The Thrill of Digitry and the Agony of the Foot

The Thrill of Digitry and the Agony of the Foot

 

 

It seems like I’ve been away for a long time, even though it’s only been a couple of weeks since I’ve written. So, so much has happened. First of all, July-August is our family’s big birthday season. We have a couple of stragglers, the twins in October and the baby in December but, for the most part, summer feels like a celebration around here. I now have 3 teenage grandchildren, two of whom are . . . driving! Pictured above are the two oldest, born on August 13th, a year apart. I realize that the birthday was a month ago, but aren’t those two kids gorgeous? I couldn’t resist sharing. I’ve scrapped a page about them here.

 

On to the Olympics

Well, the 17 days of sport are gone and almost forgotten now. Oprah had all the USA athletes on her show Monday and that did bring back some of the memories. The opening ceremonies were, of course, spectacular. I ordered a DVD of them from NBC. I’m saying I ordered it for my oldest grandson, who plans to go into lighting and sound engineering, but, really, I just wanted to watch it again. I had damp eyes through many of the events, but the ones that required a tissue were:

  • when the torch came into the arena. I’m a sucker for that kind of thing and don’t know why I always cry at that moment in every Olympics.
  • almost every time they showed Michael Phelps’ mother in the stands, especially the time she thought the relay team had come in second and it turned out that they won the gold
  • Nastia Liukin flying into her father’s arms when she completed the floor exercise portion of the all around competition, securing her place on the podium

 

Something’s afoot

I’m doing fine, thank you for your prayers and good thoughts. I had heard so many horror stories (some from a few of you) that it was with a great deal of trepidation that I went into this surgery. While it’s true that the first three days were agony it’s been pretty much of a breeze since them. After the first week the huge bandage was removed and, even though I could hobble around fairly pain-free I was instructed to continue to use my crutches. After the second week the stitches were removed and I was told that the crutches were now optional. My next appointment isn’t for another five weeks and I’ve been instructed to wear the surgical boot until then. Fortunately I have a pair of black sandals that sort of resemble the boot so I don’t look TOO lopsided. I’m dying for a pedicure, though.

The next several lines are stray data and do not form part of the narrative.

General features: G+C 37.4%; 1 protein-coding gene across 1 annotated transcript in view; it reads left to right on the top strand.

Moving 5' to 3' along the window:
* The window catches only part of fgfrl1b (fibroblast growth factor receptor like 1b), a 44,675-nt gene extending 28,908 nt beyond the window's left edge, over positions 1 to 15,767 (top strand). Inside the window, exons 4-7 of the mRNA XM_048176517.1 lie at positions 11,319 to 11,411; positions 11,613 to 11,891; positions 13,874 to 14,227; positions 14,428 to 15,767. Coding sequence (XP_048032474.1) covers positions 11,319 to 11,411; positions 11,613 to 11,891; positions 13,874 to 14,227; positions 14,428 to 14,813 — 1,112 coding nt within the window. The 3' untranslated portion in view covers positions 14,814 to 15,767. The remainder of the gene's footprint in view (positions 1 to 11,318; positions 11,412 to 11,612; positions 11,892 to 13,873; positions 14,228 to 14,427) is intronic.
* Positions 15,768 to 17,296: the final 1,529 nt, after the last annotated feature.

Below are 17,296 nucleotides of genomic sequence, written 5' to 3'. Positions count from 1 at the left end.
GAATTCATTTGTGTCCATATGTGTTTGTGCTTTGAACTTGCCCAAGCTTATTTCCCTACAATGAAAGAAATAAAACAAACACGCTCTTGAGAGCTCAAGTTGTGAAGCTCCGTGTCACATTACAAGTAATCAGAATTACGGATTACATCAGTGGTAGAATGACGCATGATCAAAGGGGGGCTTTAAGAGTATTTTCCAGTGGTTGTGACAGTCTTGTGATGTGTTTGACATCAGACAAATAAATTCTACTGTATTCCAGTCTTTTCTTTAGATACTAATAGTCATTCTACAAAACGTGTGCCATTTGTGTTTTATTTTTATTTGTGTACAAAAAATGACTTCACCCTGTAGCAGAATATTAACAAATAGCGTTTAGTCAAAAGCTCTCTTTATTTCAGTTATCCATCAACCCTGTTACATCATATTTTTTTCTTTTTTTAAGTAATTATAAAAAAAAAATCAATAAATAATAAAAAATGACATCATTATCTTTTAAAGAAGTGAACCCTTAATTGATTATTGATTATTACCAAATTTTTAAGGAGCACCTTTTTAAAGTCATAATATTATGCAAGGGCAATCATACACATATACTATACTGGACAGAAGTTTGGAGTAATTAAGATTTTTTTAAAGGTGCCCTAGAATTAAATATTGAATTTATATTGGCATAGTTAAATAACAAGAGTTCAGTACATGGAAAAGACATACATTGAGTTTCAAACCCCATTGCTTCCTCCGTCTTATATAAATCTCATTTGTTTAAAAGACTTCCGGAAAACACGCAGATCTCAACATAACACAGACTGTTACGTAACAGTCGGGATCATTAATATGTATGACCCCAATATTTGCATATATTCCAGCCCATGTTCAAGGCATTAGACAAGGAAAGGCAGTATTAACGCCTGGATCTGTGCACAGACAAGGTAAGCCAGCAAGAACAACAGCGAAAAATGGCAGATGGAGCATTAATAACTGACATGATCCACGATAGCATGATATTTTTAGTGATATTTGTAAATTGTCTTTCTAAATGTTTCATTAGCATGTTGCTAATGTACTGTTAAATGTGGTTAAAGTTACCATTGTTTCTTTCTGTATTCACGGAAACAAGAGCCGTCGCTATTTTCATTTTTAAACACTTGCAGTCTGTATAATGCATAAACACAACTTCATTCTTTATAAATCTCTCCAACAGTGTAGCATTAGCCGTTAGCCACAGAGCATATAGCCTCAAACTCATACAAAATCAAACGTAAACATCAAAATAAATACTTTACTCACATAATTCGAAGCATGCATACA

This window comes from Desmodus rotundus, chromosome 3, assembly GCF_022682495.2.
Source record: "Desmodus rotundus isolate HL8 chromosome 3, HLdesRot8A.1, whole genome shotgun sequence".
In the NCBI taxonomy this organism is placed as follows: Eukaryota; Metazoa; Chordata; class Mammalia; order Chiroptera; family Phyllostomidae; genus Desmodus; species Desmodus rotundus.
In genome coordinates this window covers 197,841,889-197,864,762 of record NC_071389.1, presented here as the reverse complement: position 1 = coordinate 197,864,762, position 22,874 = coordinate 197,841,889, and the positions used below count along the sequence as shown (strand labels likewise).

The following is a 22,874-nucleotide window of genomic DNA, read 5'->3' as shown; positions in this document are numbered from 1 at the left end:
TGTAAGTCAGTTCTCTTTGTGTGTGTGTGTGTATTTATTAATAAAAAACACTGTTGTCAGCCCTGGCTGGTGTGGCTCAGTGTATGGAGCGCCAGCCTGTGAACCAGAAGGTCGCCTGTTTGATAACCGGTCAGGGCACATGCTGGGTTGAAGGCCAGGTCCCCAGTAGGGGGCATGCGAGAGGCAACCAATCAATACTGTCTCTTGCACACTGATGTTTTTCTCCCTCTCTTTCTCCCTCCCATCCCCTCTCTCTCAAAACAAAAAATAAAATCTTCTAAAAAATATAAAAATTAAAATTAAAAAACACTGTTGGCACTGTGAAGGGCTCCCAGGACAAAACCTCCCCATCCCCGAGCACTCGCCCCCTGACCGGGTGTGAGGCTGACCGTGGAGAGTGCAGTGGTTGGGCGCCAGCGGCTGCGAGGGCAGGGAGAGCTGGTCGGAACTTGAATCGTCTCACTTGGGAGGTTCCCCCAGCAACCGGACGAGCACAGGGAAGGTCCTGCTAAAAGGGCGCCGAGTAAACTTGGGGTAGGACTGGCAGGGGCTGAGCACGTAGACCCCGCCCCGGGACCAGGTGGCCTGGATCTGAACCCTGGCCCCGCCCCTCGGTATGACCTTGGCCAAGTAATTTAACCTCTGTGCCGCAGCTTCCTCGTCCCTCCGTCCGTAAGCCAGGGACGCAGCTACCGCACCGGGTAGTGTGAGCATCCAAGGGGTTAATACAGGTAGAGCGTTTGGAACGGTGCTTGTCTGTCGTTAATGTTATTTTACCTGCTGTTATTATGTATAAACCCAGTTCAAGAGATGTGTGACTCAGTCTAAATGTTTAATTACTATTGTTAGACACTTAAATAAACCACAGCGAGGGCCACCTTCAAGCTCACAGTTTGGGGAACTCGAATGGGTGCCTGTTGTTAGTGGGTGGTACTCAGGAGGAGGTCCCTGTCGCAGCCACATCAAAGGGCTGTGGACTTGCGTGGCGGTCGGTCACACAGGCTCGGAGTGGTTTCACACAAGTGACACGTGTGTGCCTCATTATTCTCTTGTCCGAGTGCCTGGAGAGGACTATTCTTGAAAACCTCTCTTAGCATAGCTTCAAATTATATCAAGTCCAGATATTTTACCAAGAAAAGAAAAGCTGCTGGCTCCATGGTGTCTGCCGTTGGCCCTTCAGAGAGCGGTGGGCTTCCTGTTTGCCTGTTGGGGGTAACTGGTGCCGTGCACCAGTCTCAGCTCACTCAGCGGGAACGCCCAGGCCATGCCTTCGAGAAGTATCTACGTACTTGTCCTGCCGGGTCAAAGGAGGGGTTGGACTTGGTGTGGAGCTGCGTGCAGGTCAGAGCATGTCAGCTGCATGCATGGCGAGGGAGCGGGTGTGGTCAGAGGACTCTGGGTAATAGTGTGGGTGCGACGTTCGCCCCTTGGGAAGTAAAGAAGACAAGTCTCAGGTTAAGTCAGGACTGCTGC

Things I learned while recovering:

  • It is 37 steps from the couch in my living room to the bathroom.
  • I f you have to wrap your foot in plastic before taking a shower, put a towel on the floor of the shower so you don’t slip around.
  • And speaking of the shower, use a bath gel rather than a slippery bar of soap, which really hurts when it hits your foot.
  • When you’re on crutches, be careful when you go around corners. It’s hard to keep a Band-aid on your elbow.
  • When walking on crutches you can’t carry anything. Maybe you can manage to carry your empty coffee mug into the kitchen, but you can’t carry a full one back to your nest on the couch.
  • The intercom on your home telephone is a life saver. You can call your husband/nurse whenever you need something. Who knew?

To jump or not to jump, that is the dilemma

You can eliminate all of the jump stitches some of the time, and you can eliminate some of the jump stitches all of the time, but you can’t eliminate all of the jump stitches all of the time. I want you do download and stitch out the design pictured above. You'll find it on the second page of Patriotic designs in the Free Designs section. The design is for a 5’ x 7’ hoop or larger. If you have only a 4” x 4” hoop, follow along with these illustrations.

The design illustrates a lot of digitizing techniques. For example: